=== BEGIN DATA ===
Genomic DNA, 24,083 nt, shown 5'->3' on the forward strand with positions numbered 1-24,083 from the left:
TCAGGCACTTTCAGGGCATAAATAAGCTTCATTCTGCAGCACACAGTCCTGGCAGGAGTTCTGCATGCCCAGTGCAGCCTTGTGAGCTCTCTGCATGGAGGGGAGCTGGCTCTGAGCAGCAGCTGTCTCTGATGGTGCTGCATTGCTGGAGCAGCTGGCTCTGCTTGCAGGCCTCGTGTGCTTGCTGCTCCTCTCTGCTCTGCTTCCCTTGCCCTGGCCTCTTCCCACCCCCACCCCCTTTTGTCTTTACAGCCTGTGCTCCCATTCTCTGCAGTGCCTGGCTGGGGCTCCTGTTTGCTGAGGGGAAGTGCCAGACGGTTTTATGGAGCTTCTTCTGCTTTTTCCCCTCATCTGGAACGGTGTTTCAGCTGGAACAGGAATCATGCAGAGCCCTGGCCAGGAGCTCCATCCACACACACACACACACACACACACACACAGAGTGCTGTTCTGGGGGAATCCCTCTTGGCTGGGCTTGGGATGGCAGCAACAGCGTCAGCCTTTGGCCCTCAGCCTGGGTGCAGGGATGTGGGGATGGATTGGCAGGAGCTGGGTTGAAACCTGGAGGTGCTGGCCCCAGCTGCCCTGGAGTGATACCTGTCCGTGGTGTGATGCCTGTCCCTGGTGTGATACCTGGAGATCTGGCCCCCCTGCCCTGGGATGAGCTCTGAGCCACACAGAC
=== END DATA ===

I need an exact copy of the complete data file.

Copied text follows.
Genomic DNA, 24,083 nt, shown 5'->3' on the forward strand with positions numbered 1-24,083 from the left:
TCAGGCACTTTCAGGGCATAAATAAGCTTCATTCTGCAGCACACAGTCCTGGCAGGAGTTCTGCATGCCCAGTGCAGCCTTGTGAGCTCTCTGCATGGAGGGGAGCTGGCTCTGAGCAGCAGCTGTCTCTGATGGTGCTGCATTGCTGGAGCAGCTGGCTCTGCTTGCAGGCCTCGTGTGCTTGCTGCTCCTCTCTGCTCTGCTTCCCTTGCCCTGGCCTCTTCCCACCCCCACCCCCTTTTGTCTTTACAGCCTGTGCTCCCATTCTCTGCAGTGCCTGGCTGGGGCTCCTGTTTGCTGAGGGGAAGTGCCAGACGGTTTTATGGAGCTTCTTCTGCTTTTTCCCCTCATCTGGAACGGTGTTTCAGCTGGAACAGGAATCATGCAGAGCCCTGGCCAGGAGCTCCATCCACACACACACACACACACACACACACACAGAGTGCTGTTCTGGGGGAATCCCTCTTGGCTGGGCTTGGGATGGCAGCAACAGCGTCAGCCTTTGGCCCTCAGCCTGGGTGCAGGGATGTGGGGATGGATTGGCAGGAGCTGGGTTGAAACCTGGAGGTGCTGGCCCCAGCTGCCCTGGAGTGATACCTGTCCGTGGTGTGATGCCTGTCCCTGGTGTGATACCTGGAGATCTGGCCCCCCTGCCCTGGGATGAGCTCTGAGCCACACAGAC